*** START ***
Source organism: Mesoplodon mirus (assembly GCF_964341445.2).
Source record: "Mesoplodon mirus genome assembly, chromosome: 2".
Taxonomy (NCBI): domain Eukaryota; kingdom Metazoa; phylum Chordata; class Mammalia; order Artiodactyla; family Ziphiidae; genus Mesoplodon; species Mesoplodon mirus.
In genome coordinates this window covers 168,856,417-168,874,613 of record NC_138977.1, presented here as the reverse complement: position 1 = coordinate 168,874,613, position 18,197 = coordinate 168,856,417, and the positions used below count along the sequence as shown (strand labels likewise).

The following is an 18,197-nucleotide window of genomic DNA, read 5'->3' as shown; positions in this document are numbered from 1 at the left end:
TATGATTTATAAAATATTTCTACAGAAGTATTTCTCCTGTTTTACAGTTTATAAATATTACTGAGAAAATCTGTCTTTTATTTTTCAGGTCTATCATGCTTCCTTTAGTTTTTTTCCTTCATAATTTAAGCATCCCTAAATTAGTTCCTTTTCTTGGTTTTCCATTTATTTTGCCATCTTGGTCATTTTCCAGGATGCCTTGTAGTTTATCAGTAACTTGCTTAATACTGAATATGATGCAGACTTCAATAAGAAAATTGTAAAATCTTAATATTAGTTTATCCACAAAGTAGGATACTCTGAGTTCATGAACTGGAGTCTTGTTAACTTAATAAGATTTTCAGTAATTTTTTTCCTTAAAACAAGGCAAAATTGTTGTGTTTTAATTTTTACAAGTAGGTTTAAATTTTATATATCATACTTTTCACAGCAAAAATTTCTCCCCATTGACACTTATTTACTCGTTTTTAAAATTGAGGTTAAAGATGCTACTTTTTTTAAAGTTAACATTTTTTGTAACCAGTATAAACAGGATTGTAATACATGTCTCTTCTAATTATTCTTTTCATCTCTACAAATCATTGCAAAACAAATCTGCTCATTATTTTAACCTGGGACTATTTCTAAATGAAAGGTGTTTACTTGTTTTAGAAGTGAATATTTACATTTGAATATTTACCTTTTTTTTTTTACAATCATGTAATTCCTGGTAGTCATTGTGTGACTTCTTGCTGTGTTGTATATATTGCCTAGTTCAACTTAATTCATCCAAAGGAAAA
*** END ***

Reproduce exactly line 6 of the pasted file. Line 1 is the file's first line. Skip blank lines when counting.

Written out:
TATGATTTATAAAATATTTCTACAGAAGTATTTCTCCTGTTTTACAGTTTATAAATATTACTGAGAAAATCTGTCTTTTATTTTTCAGGTCTATCATGCTTCCTTTAGTTTTTTTCCTTCATAATTTAAGCATCCCTAAATTAGTTCCTTTTCTTGGTTTTCCATTTATTTTGCCATCTTGGTCATTTTCCAGGATGCCTTGTAGTTTATCAGTAACTTGCTTAATACTGAATATGATGCAGACTTCAATAAGAAAATTGTAAAATCTTAATATTAGTTTATCCACAAAGTAGGATACTCTGAGTTCATGAACTGGAGTCTTGTTAACTTAATAAGATTTTCAGTAATTTTTTTCCTTAAAACAAGGCAAAATTGTTGTGTTTTAATTTTTACAAGTAGGTTTAAATTTTATATATCATACTTTTCACAGCAAAAATTTCTCCCCATTGACACTTATTTACTCGTTTTTAAAATTGAGGTTAAAGATGCTACTTTTTTTAAAGTTAACATTTTTTGTAACCAGTATAAACAGGATTGTAATACATGTCTCTTCTAATTATTCTTTTCATCTCTACAAATCATTGCAAAACAAATCTGCTCATTATTTTAACCTGGGACTATTTCTAAATGAAAGGTGTTTACTTGTTTTAGAAGTGAATATTTACATTTGAATATTTACCTTTTTTTTTTTACAATCATGTAATTCCTGGTAGTCATTGTGTGACTTCTTGCTGTGTTGTATATATTGCCTAGTTCAACTTAATTCATCCAAAGGAAAA